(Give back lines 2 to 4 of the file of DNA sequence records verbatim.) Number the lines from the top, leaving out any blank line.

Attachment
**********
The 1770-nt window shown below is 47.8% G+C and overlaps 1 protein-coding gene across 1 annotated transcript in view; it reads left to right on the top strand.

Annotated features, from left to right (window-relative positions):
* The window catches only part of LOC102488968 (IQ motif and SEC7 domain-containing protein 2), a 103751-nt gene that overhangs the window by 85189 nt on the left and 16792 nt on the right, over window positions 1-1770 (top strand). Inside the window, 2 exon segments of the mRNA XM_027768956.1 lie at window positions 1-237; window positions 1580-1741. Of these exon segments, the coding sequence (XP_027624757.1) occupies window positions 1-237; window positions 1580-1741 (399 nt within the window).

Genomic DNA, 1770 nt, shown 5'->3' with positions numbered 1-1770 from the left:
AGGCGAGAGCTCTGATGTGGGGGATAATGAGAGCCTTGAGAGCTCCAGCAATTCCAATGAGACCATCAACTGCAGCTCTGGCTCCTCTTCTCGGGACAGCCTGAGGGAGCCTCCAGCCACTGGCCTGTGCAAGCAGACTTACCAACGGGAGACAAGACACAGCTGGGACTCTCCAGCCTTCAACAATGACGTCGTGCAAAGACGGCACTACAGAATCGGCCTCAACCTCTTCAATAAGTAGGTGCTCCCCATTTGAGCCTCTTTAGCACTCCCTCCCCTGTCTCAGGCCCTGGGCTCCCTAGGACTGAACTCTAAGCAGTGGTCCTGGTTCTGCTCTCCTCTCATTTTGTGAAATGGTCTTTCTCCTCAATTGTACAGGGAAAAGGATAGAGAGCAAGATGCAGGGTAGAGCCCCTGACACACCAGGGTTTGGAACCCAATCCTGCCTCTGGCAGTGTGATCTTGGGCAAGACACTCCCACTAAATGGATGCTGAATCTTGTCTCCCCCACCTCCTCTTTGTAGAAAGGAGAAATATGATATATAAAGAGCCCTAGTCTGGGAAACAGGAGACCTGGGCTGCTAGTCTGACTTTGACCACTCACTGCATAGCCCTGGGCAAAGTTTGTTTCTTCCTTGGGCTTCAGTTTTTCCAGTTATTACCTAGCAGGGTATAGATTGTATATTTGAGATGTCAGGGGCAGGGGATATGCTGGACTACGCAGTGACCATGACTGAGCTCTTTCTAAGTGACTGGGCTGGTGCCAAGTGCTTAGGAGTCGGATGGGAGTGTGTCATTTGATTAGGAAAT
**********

Annotated features, from left to right (window-relative positions):
* The window catches only part of LOC102488968 (IQ motif and SEC7 domain-containing protein 2), a 103751-nt gene that overhangs the window by 85189 nt on the left and 16792 nt on the right, over window positions 1-1770 (top strand). Inside the window, 2 exon segments of the mRNA XM_027768956.1 lie at window positions 1-237; window positions 1580-1741. Of these exon segments, the coding sequence (XP_027624757.1) occupies window positions 1-237; window positions 1580-1741 (399 nt within the window).

Genomic DNA, 1770 nt, shown 5'->3' with positions numbered 1-1770 from the left: